It's just the latest example of how complicated international export control laws have affected the debate over what to do about two studies on bird flu.

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Science
12:27 pm
Thu April 5, 2012

Autism researchers zeroing in on a genetic cause

If the wrong genetic switch gets flipped, it could trigger autism
danmachold flickr

Scientists have been pretty sure autism must begin very early in development, possibly even at the moment a sperm meets an egg. New research, conducted partially in Seattle, supports two interesting theories:

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Science
10:50 am
Wed April 4, 2012

Confirmation: Pressing the chest saves lives

American Red Cross "hands-only" CPR training, using an inflatable mannequin.
The Associated Press

Focus on your hands. 

That underlying message is getting reinforcement from new research on how to save someone who has a sudden heart attack. Victims who get CPR that emphasizes chest compressions have a survival rate that's nearly double those who get older types of CPR, according to a study from King County.

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Shots - Health Blog
8:31 am
Sat March 31, 2012

Scientific Journals Plan To Publish Contentious Bird Flu Research

Originally published on Fri March 30, 2012 3:12 pm

A government advisory committee has reconsidered its advice to keep certain details of bird flu experiments secret.

Revised versions of manuscripts that describe two recent studies can be openly published, the committee now says. The decision could help end a contentious debate that has raged within the scientific community for months.

In response, the editors of two journals immediately said they planned to publish the research soon.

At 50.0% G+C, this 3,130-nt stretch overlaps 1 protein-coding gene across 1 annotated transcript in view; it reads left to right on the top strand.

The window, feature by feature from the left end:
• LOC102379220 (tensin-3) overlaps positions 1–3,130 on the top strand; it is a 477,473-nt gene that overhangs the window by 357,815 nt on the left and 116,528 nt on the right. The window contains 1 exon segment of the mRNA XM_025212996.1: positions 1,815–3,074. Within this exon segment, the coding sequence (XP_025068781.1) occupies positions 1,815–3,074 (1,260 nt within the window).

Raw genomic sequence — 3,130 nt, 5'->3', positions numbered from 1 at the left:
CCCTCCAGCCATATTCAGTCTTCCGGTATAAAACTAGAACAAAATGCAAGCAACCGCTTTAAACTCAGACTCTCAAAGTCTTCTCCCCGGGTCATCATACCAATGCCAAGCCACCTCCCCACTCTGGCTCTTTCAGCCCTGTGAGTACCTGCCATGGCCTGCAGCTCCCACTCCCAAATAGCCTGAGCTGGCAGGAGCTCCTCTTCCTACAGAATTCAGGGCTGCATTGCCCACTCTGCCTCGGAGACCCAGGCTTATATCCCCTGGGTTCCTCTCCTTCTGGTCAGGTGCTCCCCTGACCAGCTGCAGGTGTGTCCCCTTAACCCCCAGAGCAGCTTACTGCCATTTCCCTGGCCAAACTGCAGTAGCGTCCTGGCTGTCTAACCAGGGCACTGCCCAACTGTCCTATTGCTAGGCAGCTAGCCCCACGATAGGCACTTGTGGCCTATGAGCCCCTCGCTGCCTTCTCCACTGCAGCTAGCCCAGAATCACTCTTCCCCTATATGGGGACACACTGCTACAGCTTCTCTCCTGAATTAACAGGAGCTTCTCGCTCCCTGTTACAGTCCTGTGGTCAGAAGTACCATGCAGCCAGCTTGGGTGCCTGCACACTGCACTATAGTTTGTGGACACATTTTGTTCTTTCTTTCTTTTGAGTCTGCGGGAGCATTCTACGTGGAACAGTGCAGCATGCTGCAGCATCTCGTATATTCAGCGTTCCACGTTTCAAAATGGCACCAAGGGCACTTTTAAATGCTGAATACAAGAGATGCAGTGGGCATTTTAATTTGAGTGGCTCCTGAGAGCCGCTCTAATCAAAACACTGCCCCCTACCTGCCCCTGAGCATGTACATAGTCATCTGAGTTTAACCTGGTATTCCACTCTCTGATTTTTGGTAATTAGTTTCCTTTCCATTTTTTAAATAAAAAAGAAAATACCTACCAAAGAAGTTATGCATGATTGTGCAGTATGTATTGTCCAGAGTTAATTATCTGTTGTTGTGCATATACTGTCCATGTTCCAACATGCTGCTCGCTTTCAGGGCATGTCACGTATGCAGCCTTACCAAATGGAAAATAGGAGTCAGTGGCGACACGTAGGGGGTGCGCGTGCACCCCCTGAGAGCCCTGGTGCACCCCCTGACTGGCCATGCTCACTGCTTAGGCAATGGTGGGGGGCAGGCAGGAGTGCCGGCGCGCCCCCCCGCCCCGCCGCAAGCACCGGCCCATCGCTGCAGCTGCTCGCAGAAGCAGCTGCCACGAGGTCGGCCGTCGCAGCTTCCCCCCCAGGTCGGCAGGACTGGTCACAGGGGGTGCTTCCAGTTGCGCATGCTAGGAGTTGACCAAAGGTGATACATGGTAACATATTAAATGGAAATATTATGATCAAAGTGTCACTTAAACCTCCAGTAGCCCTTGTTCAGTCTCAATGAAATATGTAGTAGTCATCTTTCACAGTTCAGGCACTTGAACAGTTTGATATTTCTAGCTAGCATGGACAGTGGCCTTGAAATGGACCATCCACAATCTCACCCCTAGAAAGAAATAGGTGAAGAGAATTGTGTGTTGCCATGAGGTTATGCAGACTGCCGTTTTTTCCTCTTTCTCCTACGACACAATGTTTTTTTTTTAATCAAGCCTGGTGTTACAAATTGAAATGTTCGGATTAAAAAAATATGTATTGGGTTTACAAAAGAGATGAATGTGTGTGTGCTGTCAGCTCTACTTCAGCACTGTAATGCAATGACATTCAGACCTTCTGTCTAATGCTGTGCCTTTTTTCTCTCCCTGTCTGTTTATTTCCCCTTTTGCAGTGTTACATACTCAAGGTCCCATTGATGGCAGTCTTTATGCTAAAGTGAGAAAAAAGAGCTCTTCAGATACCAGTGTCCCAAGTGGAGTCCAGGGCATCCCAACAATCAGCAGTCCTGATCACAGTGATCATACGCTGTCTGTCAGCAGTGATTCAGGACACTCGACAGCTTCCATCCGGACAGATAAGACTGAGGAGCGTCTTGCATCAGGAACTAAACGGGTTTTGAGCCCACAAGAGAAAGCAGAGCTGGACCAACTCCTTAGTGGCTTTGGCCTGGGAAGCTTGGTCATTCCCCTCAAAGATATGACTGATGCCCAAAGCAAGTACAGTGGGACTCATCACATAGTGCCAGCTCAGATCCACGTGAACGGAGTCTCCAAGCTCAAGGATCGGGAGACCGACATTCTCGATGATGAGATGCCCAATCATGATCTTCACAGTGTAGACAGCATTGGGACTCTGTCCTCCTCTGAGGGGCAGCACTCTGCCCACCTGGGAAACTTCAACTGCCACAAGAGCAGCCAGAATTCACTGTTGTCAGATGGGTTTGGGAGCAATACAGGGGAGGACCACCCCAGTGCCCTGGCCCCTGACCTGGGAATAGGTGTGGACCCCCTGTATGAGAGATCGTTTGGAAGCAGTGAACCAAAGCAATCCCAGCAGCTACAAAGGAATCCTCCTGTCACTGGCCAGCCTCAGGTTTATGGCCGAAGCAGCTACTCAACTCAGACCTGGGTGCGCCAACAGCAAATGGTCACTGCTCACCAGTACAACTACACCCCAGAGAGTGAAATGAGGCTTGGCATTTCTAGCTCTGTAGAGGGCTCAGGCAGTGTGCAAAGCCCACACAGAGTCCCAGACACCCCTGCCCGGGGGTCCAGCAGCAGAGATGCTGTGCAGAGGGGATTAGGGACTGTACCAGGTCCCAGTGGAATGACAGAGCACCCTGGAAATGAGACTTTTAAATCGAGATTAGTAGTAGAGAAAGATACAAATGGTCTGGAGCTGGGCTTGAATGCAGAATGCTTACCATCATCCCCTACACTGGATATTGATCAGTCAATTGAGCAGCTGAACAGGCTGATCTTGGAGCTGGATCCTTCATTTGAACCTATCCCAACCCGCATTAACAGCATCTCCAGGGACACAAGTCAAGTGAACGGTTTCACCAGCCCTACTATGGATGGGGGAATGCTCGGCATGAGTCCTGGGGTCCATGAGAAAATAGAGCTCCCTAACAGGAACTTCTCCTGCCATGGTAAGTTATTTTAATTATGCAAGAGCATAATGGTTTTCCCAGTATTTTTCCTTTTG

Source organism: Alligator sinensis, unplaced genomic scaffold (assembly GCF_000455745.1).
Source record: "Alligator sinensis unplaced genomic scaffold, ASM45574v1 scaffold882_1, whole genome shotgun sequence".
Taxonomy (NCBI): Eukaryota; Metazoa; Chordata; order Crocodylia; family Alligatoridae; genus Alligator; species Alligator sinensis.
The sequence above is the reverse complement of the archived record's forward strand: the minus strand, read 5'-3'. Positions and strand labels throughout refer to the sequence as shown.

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heart transplant
1:39 pm
Thu March 22, 2012

Man walks out of Seattle hospital with no heartbeat (just a pump)

Chris Marshall shows off the mobile pump and battery pack for his artificial heart, with his wife Kathy and surgeon Dr. Nahush Mokadam at his side (Mokadam is also holding a sample of an artificial heart), at UW Medical Center.
Keith Seinfeld KPLU

Of all the organs to take out of your body, the heart is the most dramatic. About 90 people in the Pacific Northwest are on a wait-list for a heart transplant. While they're waiting, many are confined to bed, for months or even years at a time, with an artificial heart connected to a 418-pound pump. 

A new artificial heart allows them to walk around, and, now, even leave the hospital. It’s still considered experimental, although it’s been used more than 1,000 times around the world.

The first person to walk onto the streets of Seattle with an artificial heart—plus its external battery pack—exited the University of Washington Medical Center on Wednesday.

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Shots - Health Blog
12:00 pm
Thu March 22, 2012

What your gynecologist doesn't know about your sex life, but should

Having trouble in bed? Don't expect your gynecologist to ask.
iStockphoto.com

Originally published on Thu March 22, 2012 11:48 am

If your OB-GYN doesn't ask you about your sex life, who will?

That's the question that comes to mind on reading about a new survey of the women's health specialists and what they don't talk about with their patients.

Most gynecologists did ask a patient if she was sexually active. A measly 14 percent asked about sexual activity and pleasure. Only 28 percent asked about a patient's sexual orientation. Yet one-quarter of the doctors say they had expressed disapproval of their patients' sexual practices.